WASHINGTON – Barely a year has passed since Essie Mae Washington-Williams revealed she was the illegitimate daughter of one of the nation's leading segregationists.
It was a decision that put a twist in the history of the civil rights movement and brought heavy public scrutiny to the biracial daughter of the late Strom Thurmond.
Washington-Williams spoke of her complicated relationship with the South Carolina senator and fielded questions Monday from a racially mixed crowd of about 80 people at a bookstore before signing copies of her 240-page autobiography,”Dear Senator: A Memoir by the Daughter of Strom Thurmond,” which was released last week.
Washington-Williams was the result of a liaison between a 23-year-old Thurmond and the family’s 15-year-old black maid. She was raised by her mother's sister in a steel town near Philadelphia.
Washington-Williams found out her father was a rich,white lawyer at the age of 16. She said it was common knowledge among black communities in the South after Thurmond,who was then governor,visited her at the segregated South Carolina State College he arranged for her to attend in the 1940s.
“It's been around for over 60 years,” she said.
Washington-Williams,79,explained why she had kept quiet about Thurmond as he became a fierce opponent to desegregation. “I have no way of knowing if I would have said anything,if it would have helped segregation or not,” Washington-Williams said.
Thurmond holds the record for the longest filibuster in U.S. Senate history,speaking against the 1957 civil rights bill for more than 24 hours.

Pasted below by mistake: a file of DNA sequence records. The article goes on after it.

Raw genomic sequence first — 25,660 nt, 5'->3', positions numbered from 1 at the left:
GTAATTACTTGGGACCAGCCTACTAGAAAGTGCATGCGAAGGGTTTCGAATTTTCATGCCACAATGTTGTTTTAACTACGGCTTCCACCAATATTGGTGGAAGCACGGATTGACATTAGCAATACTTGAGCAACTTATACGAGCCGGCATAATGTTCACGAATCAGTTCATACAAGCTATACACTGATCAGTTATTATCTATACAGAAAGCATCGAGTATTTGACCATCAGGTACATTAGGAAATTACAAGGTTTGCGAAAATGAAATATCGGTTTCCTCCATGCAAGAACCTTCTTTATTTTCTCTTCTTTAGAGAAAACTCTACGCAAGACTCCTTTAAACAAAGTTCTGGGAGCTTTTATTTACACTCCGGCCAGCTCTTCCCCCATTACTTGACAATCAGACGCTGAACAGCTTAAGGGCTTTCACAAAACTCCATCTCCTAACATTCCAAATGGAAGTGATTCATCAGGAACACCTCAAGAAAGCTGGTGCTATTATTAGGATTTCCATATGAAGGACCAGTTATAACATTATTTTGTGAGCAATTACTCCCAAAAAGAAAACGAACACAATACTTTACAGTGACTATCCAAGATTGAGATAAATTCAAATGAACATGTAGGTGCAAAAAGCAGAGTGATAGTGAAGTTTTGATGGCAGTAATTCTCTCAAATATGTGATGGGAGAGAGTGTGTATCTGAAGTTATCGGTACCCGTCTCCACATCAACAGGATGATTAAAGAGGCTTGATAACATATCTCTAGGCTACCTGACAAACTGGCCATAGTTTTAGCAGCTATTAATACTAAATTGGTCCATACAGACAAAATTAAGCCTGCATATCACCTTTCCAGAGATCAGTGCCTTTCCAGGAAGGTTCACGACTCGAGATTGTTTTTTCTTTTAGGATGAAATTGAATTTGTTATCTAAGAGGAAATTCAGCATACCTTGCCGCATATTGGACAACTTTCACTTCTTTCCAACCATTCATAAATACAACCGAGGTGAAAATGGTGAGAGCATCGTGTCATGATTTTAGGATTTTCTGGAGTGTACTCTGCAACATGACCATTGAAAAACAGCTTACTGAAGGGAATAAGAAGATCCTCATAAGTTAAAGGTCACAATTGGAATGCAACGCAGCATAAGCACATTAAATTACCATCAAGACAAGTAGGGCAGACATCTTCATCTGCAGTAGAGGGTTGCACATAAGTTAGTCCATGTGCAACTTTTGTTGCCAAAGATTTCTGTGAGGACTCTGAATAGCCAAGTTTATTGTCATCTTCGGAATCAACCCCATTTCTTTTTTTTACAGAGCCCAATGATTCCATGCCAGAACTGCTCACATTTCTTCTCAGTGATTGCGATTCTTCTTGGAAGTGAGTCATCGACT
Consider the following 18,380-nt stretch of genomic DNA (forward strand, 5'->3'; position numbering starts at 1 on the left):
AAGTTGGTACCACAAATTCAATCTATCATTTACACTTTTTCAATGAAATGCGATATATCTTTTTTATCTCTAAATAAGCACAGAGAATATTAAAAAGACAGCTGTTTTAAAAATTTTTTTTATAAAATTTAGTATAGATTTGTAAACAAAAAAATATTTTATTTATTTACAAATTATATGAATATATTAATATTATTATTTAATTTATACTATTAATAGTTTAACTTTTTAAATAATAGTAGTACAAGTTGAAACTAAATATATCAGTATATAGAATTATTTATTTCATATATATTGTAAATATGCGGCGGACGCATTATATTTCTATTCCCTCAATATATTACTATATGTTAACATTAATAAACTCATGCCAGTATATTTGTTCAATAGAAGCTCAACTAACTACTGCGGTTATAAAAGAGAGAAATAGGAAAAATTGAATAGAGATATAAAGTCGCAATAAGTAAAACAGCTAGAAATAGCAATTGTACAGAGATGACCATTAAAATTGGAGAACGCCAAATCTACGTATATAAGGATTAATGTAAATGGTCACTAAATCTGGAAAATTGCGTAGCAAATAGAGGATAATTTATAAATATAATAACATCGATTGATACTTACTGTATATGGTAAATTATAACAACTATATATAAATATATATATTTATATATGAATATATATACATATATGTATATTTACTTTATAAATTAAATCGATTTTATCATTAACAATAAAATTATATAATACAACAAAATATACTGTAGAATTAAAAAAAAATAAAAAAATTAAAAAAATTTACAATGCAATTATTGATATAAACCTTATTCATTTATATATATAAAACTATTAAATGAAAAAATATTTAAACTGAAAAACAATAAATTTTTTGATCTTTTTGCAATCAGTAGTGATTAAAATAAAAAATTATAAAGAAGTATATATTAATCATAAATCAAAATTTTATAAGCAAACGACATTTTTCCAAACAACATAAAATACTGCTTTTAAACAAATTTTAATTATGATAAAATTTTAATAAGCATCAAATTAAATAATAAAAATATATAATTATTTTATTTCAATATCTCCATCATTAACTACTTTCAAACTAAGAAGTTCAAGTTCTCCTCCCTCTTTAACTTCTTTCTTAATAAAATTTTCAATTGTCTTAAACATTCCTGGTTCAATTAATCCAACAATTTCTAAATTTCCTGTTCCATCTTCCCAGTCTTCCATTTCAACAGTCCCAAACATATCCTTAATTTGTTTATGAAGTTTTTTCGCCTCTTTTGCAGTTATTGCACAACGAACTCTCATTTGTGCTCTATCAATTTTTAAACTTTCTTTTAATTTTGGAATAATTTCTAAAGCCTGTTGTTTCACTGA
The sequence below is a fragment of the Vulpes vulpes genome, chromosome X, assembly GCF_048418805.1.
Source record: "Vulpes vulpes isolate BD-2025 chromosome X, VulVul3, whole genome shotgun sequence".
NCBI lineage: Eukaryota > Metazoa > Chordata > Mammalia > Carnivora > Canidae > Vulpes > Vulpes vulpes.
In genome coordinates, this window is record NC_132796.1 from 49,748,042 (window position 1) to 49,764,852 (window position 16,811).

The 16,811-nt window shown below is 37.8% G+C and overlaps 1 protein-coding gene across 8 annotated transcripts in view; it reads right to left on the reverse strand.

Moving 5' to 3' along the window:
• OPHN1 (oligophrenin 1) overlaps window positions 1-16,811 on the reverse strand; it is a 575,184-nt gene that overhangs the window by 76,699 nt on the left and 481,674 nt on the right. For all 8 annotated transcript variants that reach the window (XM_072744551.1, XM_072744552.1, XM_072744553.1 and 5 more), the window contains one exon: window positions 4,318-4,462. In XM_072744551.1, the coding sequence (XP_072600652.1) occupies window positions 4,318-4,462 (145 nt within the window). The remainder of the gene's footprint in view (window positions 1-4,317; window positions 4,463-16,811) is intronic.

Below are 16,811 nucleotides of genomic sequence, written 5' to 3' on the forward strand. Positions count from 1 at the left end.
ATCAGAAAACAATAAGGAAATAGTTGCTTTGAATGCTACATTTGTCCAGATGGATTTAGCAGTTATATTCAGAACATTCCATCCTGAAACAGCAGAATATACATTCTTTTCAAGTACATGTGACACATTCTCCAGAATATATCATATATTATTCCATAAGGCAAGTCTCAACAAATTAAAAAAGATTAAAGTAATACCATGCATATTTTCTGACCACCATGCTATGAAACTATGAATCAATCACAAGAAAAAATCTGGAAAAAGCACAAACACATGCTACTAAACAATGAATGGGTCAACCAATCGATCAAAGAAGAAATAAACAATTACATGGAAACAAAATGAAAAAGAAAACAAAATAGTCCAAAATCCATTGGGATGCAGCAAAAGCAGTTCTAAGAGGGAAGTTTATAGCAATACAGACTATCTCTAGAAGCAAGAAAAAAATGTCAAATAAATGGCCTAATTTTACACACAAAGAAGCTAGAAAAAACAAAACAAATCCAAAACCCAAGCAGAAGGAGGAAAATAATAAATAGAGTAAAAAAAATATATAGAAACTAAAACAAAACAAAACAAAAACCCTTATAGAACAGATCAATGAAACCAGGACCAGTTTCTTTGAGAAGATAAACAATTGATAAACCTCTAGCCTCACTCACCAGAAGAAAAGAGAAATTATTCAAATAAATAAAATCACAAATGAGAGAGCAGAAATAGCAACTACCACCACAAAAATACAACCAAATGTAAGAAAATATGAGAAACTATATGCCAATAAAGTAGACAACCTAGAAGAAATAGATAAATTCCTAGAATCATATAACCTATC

“The things that he was saying during his speeches,of course I wasn't happy with him and I talked to him about it many times,” she said pausing. “He felt there wasn't anything he could do. The races had always been separate.”
She approached the media with her story in December 2003,six months after her father's death and co-wrote the book with William Stadiem in about six months.
Asked why pictures of her mother,who died at the age of 38 in a hospital poverty ward,were not included in her autobiography,Washington-Williams said she had met her mother only three years before she was told Thurmond was her father.
“I did not grow up with my mother,” she said. “I didn't have any pictures of her.”
Washington-Williams addressed questions from the crowd that Thurmond might have fathered other biracial children. “If there are any other daughters,I don't know about that,” she said.
Thurmond and his second wife had four children,one of whom was killed in a car accident in 1993.
Washington-Willliams' attorney,Frank Wheaton,of Pasadena,Calif.,said there was more to come from her story. “As deep as we get into this process,this is just a first step in the realization Mrs. Williams has brought forth,” Wheaton said.
Since Washington-Williams has made her story public,Wheaton said others have come forward claiming to be related to the late senator. “I do represent other alleged descendents,” said Wheaton,who has been traveling with Washington-Williams to promote her book.
Winnie M. Soltz,64,a substitute teacher from Gaithersburg,Md.,a Washington suburb,clutched her signed copy of the Washington-Williams' story.
“I'm mesmerized when she comes on television. I'm just fascinated by her story,” Soltz said.
“I just wasn't aware of senators having children like that. And they were saying it was a known fact in the South,” said Soltz,who grew up in Ohio. “I think this book is an insight because when you grow up in the North,going to the South,they would have separate drinking fountains and,it was just very different.”